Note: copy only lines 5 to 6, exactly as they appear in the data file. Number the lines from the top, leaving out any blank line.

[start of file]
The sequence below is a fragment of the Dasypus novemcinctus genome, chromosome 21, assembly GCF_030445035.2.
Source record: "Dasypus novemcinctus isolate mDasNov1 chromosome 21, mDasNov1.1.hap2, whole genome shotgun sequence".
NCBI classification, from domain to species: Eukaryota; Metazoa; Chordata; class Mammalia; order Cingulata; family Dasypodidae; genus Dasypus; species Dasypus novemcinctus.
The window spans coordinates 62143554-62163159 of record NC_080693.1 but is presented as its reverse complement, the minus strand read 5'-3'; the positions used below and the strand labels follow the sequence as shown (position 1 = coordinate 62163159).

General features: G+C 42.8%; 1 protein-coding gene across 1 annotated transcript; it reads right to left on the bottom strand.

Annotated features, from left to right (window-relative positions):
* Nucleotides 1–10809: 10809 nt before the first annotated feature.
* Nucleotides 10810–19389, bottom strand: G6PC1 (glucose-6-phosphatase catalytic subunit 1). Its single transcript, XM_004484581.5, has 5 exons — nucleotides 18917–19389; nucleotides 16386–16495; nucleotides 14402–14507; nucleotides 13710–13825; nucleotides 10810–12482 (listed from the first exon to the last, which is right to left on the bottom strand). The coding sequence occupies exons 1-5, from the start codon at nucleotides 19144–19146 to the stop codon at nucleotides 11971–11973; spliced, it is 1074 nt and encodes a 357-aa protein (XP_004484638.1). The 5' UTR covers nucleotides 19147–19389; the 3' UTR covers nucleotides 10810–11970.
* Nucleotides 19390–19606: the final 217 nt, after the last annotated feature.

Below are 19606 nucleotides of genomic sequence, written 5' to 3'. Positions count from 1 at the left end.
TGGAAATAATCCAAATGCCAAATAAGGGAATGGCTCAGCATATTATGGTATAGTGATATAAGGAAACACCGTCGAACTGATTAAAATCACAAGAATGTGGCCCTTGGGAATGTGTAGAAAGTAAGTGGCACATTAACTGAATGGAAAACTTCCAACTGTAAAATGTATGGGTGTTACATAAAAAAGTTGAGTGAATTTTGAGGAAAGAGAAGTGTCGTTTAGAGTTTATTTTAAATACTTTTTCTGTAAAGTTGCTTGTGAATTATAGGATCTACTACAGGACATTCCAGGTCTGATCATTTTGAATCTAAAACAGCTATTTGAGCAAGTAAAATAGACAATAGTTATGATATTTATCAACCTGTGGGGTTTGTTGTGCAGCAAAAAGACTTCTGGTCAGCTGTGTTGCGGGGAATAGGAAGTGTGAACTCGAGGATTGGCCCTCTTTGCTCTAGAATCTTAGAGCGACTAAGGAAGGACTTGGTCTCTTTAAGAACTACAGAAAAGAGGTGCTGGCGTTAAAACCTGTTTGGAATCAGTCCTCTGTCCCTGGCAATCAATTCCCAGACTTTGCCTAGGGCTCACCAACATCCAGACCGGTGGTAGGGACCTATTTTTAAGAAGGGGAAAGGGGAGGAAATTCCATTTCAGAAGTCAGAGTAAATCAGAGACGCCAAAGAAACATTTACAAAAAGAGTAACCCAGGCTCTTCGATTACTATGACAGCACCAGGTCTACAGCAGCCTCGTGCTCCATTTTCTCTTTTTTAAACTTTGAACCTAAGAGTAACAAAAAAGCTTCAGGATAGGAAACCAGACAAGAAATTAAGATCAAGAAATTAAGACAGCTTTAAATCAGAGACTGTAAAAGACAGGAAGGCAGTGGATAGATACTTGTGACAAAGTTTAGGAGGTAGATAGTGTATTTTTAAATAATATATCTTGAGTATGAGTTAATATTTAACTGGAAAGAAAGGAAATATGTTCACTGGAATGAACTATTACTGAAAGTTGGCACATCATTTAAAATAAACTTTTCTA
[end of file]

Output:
General features: G+C 42.8%; 1 protein-coding gene across 1 annotated transcript; it reads right to left on the bottom strand.

Annotated features, from left to right (window-relative positions):